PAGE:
The district of Szeroka Street, as the remaining part of the architecture arrangement , existed long before the founding of Kazimierz. ln 1340 the village called Bawół (‘buffalo’ in English) was merged with Kazimierz city founded 5 years before. The basic scheme of the centre of this early settlement also remained within the premises of Szeroka Street and as such has been clearly visible up till now.
Rudiments of this tenement house date back to the middle of the 15 th century. In those days two detached houses were erected on its modular area. Throughout the following decades these houses underwent transformations and gradual extension. In the 16 th century southern and northern buildings were extended with back parts , also one storey was built up on both buildings.
In the next century the two houses were given second floors. The timber and brick construction remained over the southern house.
Final merge of these buildings took place on the turn of the 18 th century. Two different, till then, elevations came to life as a one and there formed one floor over the southern part of this tenement house. By the end of the 19th century a new, two-storey annex was constructed in the place of the previous one.
Since the end of the 19 th century till the outbreak of the 2 nd World War the house would be a typical tenement house. ln the 20 th century it was completely forgotten and fell into ruin.
As a result of construction works, there have been exposed the elements of old interior decorations – extremely valuable considering historical and artistic values. In the representative room on the first floor, front wall of the northern building exposes the fragments of the polychromy dating back to the 16th century. This find is closely linked to the art workshop in the Royal Castle Wawel. The western wall has revealed the in-between-windows mainstay covered with polychromy, whereas the southern wall ‘contained’ the cantilever with plant ornaments chiselled in stone, which supported the archs of lintels over the arcade niches.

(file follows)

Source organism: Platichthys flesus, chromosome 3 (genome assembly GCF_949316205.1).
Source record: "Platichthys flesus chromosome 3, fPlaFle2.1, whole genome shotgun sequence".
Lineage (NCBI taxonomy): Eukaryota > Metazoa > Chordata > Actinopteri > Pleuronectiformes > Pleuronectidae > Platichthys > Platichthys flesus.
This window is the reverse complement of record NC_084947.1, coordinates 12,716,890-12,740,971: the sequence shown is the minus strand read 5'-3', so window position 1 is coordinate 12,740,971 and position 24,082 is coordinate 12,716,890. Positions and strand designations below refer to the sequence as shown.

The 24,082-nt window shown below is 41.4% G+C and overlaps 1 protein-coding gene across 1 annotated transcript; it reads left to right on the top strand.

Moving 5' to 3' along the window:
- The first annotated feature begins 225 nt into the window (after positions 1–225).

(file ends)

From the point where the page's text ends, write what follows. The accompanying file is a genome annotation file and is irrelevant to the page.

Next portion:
Rooms on the first floor in the front part of the southern house revealed on their tie-beams the remains of ‘kołtryna’ – decorative tapestry, one can see very rarely” This unique tapestry was made of hand-made paper with wood-engraving bricks.
At present these two rooms compose a major part of the representative suite.
An unusual discovery took place on the second floor of the building in the eastern wall ,which used to be the part of elevation. There, an in-between-window mainstay has been exposed. Its front and side reliefs with plant theme are extremely similar to the decorations that one can see in the Sigismundus ‘Chapel in the Royal Castle Wawel.
Discovered antique elements have been subjected to the strenuous and time-consuming process of reconstruction. Also stone and brick walls as well as cellar vaultings have undergone a thorough, reconstructive process.
All rooms in the house, which at present is a high standard hotel, have been adapted in correspondence with the times of its splendor and prosperity in the 16 th and 17 th centuries.
Were it not for respect for the past such results would never have been achieved.
The hotel owes its name to Helena Rubinstein, the First Lady of cosmetics business, who spent her first 18 years in Szeroka Street before she left Kraków to make career in the world.
Site of the hotel in one of the most thrilling looks in Kraków makes it exceptionally cosy and charming.
State of the building before renovation
Current state and valuable historic elements discovered during the renovation